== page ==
Infrastructure Grant Submitted by Vicksburg’s Village Council

Screen shot 2013-12-05 at 6.58.11 AMTo many people the word infrastructure means roads and bridges. For Vicksburg’s Department of Public Works (DPW), it means sewer lines, pumping stations and water pipes.

For over a century, these vital pieces of infrastructure in the village have been mapped in the brains of those who dig them up and repair the broken parts, according to Ken Schippers, acting Village manager and head of the DPW.

To get a handle on the entire underground infrastructure, the State of Michigan is holding out an incentive to cities and villages. They have set up a competitionfor grants that total two million to each entity to conduct a study, map the existing pipelines and thereby plan for future upgrades.

The grant money is being pro-offered with the usual carrot and stick according to village engineer, Michael Schwarz, of Pein & Neuhoff. The Village portion of the survey and planning phase is 90 percent funded by the State. What is generally conceded by those in the business, is that the state cannot come up with the major funding needed to improve infrastructure across the land, thus any remediation or upgrade costs will need to be taken on by the municipalities.

If Vicksburg should qualify for the grant, the State would pay $1,126,199 and the village $153,177, some of which could be offset by ‘in-kind’ contributions of the Village DPW staff and take three years to complete. “This would be a major rate study concerning capital improvements for the village,” Schwarz said. “The kicker is that the Village might have to adjust rates after the three years if they find they aren’t charging enough now,” he warned.

There are 121 miles of underground pipe, 98,000 feet of sewer lines and 380 manhole covers that we know of, according to Schippers.

“The survey would allow us to computer model the system and even include the pumps, capacity of the system and show the leads into each house. You will find stuff because much of the system is 20 years or older. Ultimately, Kalamazoo will have to require an asset management plan for any municipality that connects to their system,” Schwarz said.

There is no guarantee that the village would receive the grant as it will be competing with many others for the 450 million that has been set aside by the State for this program, Schwarz told the Village Council, but warned that if they didn’t get started on applying now, they might have to end up paying out of pocket in the future.

Norma Tackett Does Christmas “Big” for Schoolcraft

By Sue Moore

Screen shot 2013-12-05 at 6.52.51 AM“It’s amazing what 80 year old Norma Tackett, an antiques dealer on Grand Street in Schoolcraft, can do to galvanize our town into a Christmas wonderland for two days,” said Wes Schmitt, former Village president. She will lead the 25th annual Christmas Walk in downtown Schoolcraft on Friday, Dec. 6 from 6 to 9 p.m. and Saturday, Dec 7, from 10 a.m. to 5 p.m.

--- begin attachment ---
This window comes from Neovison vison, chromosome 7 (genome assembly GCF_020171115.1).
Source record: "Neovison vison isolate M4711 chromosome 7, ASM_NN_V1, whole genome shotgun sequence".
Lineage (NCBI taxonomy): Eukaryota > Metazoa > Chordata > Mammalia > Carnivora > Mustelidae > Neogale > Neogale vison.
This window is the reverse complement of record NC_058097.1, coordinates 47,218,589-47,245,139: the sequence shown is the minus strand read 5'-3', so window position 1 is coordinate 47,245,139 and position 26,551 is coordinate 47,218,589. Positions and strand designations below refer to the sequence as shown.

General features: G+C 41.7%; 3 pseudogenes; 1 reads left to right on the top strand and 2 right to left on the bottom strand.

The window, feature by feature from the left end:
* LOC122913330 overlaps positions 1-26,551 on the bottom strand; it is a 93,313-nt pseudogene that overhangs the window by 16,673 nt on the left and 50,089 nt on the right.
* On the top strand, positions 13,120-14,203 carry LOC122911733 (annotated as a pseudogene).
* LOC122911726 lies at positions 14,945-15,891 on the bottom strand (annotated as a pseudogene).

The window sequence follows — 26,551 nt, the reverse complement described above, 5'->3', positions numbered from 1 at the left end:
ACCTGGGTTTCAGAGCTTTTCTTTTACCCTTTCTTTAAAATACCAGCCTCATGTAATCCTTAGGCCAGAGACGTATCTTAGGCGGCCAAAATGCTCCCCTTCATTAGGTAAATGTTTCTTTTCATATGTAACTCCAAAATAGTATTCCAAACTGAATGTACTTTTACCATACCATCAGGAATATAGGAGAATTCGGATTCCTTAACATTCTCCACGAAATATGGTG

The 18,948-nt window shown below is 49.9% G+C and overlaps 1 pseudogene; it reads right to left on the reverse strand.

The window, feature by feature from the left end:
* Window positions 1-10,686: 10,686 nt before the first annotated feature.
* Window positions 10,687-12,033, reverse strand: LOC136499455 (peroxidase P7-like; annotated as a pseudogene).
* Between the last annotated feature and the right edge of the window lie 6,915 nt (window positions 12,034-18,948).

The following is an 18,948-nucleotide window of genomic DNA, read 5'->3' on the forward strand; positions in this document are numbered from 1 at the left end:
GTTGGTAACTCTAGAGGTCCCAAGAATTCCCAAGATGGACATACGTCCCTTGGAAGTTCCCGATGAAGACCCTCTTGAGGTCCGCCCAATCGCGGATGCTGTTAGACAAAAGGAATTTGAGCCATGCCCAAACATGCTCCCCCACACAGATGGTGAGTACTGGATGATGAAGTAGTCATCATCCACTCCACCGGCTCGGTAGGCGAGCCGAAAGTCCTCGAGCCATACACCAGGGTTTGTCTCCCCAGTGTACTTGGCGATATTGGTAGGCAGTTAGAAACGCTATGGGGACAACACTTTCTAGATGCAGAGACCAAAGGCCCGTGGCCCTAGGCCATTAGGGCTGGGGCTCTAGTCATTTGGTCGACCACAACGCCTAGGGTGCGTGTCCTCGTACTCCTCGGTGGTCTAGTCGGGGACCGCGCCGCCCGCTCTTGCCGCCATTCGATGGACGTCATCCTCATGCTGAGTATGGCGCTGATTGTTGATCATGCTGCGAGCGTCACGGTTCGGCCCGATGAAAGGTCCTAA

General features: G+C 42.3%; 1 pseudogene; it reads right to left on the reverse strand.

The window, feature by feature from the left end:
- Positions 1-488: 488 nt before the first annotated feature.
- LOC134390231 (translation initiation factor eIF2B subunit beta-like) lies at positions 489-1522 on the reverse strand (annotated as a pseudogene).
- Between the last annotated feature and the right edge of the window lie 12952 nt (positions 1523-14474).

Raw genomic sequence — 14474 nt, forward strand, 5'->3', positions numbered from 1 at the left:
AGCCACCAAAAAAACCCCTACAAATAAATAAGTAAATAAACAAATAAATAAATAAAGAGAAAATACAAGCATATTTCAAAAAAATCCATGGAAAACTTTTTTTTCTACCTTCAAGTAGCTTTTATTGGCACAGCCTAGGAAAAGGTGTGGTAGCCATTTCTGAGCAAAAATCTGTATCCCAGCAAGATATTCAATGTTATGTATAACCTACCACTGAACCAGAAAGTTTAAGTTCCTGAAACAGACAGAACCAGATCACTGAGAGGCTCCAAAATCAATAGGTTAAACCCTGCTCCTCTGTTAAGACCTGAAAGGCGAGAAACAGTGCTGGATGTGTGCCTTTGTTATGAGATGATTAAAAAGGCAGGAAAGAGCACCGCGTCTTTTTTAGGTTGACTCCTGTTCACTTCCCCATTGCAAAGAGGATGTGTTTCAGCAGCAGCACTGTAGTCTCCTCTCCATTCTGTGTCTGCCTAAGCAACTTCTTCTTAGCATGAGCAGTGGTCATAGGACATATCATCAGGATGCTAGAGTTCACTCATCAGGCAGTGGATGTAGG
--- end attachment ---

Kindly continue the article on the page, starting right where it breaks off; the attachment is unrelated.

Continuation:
She came here with her husband, Carl, in 1985 after 17 years doing business in Portage Plaza on South Westnedge. Since then the town’s antique businesses have become the staple of retail offered here, Schmitt continued.  “She and Carl had a vision to bring customers into the village at Christmas to see the charm and history that we have to offer.  The magic was that she got all the other merchants to join in her quest.”

People come from all over the area to shop and walk between the stores to quaff hot drinks, eat sweet treats and win door prizes. More importantly for Norma is seeing the old friends, visiting with each other and just having a good time. One lady from California plans her vacation around being in Schoolcraft the first weekend in December for the Christmas Walk, according to Tackett. She does all the advance work of organizing the merchants, the publicity and even brings in Bob Rowe & the Green Valley Boys Band to play upstairs in her shop on Friday night.

“I started the ‘Walk’ on my own. It went three years before the others in town picked it up and made it what we have today,” Tackett said.  At least 1,000 people come through her shop and probably many more go elsewhere during the two days, she claimed.  Red bows and posters on front doors mark participating merchants. The United Methodist Church, further north on US 131, has a bake sale, craft sale and silent auction both days, as does the Presbyterian Church on Cass Street.  New businesses included this year in the Walk are The Grinder, Pizza Hut, American Legion and Beginnings.

“You can’t just take from your customers who are giving you their business,” she said, “you have to give back.  That makes us feel good, so we continue to make the Christmas Walk our special way to thank everybody.  It gives us great joy.”